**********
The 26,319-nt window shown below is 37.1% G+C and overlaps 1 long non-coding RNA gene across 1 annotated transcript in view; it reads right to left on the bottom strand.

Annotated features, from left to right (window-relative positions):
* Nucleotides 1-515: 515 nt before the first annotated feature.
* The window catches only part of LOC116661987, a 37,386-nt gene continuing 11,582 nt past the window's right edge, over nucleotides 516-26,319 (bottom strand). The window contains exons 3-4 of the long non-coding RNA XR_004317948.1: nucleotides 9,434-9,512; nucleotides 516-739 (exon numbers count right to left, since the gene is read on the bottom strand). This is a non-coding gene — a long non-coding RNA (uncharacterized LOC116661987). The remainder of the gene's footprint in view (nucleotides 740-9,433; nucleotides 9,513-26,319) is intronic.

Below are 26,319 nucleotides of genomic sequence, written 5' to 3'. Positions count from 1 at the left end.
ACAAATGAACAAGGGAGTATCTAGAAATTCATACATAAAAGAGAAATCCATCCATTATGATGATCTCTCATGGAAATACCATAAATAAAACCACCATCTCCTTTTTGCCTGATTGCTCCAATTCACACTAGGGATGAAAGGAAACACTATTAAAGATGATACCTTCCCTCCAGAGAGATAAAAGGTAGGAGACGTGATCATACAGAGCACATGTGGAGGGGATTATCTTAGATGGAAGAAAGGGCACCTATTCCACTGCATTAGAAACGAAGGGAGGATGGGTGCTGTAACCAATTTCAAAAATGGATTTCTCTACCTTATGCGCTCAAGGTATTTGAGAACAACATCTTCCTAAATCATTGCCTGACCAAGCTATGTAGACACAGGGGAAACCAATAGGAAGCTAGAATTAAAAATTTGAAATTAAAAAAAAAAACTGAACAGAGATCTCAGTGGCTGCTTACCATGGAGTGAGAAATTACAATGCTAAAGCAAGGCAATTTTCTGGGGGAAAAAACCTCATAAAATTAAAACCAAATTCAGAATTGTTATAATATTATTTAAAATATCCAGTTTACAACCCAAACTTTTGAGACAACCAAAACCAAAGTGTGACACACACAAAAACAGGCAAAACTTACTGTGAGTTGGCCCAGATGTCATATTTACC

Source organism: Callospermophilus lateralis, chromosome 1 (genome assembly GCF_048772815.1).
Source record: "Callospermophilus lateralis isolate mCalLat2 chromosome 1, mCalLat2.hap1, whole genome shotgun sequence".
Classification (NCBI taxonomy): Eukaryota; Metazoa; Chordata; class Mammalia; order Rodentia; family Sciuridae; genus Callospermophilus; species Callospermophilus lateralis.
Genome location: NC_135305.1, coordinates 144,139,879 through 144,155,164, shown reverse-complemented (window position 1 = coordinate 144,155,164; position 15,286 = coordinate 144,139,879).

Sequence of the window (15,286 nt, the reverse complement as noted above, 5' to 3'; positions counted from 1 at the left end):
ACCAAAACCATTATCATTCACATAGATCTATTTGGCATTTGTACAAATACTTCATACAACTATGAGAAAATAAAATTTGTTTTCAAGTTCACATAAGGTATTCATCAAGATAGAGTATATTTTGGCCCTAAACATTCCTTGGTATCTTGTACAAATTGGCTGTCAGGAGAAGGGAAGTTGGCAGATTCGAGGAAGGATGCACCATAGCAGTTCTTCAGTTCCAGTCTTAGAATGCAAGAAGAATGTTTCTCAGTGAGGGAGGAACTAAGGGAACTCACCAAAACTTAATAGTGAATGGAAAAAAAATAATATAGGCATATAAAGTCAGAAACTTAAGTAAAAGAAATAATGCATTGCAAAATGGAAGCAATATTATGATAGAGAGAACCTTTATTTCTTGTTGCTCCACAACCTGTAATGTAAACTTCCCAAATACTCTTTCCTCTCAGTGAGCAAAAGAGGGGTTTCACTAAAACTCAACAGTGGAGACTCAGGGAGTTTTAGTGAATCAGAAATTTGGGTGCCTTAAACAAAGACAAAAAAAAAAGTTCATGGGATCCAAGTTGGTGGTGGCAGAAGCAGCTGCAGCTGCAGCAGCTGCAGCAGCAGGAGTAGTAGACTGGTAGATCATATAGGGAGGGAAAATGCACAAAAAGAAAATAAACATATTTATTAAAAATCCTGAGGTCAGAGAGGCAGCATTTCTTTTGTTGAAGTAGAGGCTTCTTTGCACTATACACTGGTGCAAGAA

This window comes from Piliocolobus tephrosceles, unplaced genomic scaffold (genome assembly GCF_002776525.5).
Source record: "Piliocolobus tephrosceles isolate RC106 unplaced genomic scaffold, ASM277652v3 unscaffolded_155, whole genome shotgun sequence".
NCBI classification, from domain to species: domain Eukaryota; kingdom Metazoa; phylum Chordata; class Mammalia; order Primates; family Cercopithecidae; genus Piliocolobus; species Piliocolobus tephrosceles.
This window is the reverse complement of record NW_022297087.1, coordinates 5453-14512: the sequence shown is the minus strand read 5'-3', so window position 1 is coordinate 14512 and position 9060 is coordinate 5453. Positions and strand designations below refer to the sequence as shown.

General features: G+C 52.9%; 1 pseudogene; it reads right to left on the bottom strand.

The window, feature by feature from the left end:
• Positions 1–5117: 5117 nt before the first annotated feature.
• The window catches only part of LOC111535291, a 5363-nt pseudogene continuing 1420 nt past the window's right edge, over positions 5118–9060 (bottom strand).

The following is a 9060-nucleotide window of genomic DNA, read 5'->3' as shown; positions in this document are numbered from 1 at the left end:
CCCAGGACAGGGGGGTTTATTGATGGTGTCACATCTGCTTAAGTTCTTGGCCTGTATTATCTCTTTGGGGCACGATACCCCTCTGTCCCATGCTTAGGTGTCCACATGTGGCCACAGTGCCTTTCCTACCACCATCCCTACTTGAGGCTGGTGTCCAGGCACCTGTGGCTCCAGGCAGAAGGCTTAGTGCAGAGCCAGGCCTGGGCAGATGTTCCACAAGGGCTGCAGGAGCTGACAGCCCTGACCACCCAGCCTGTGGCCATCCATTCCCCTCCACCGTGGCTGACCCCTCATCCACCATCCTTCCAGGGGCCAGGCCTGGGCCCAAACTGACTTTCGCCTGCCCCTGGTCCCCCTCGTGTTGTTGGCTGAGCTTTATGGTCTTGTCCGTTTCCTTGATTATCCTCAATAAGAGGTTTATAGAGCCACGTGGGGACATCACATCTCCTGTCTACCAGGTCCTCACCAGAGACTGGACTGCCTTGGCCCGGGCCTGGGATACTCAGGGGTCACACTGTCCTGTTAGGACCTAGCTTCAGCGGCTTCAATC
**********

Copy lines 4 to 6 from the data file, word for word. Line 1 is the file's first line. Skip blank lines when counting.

* The window catches only part of LOC116661987, a 37,386-nt gene continuing 11,582 nt past the window's right edge, over nucleotides 516-26,319 (bottom strand). The window contains exons 3-4 of the long non-coding RNA XR_004317948.1: nucleotides 9,434-9,512; nucleotides 516-739 (exon numbers count right to left, since the gene is read on the bottom strand). This is a non-coding gene — a long non-coding RNA (uncharacterized LOC116661987). The remainder of the gene's footprint in view (nucleotides 740-9,433; nucleotides 9,513-26,319) is intronic.

Below are 26,319 nucleotides of genomic sequence, written 5' to 3'. Positions count from 1 at the left end.
ACAAATGAACAAGGGAGTATCTAGAAATTCATACATAAAAGAGAAATCCATCCATTATGATGATCTCTCATGGAAATACCATAAATAAAACCACCATCTCCTTTTTGCCTGATTGCTCCAATTCACACTAGGGATGAAAGGAAACACTATTAAAGATGATACCTTCCCTCCAGAGAGATAAAAGGTAGGAGACGTGATCATACAGAGCACATGTGGAGGGGATTATCTTAGATGGAAGAAAGGGCACCTATTCCACTGCATTAGAAACGAAGGGAGGATGGGTGCTGTAACCAATTTCAAAAATGGATTTCTCTACCTTATGCGCTCAAGGTATTTGAGAACAACATCTTCCTAAATCATTGCCTGACCAAGCTATGTAGACACAGGGGAAACCAATAGGAAGCTAGAATTAAAAATTTGAAATTAAAAAAAAAAACTGAACAGAGATCTCAGTGGCTGCTTACCATGGAGTGAGAAATTACAATGCTAAAGCAAGGCAATTTTCTGGGGGAAAAAACCTCATAAAATTAAAACCAAATTCAGAATTGTTATAATATTATTTAAAATATCCAGTTTACAACCCAAACTTTTGAGACAACCAAAACCAAAGTGTGACACACACAAAAACAGGCAAAACTTACTGTGAGTTGGCCCAGATGTCATATTTACC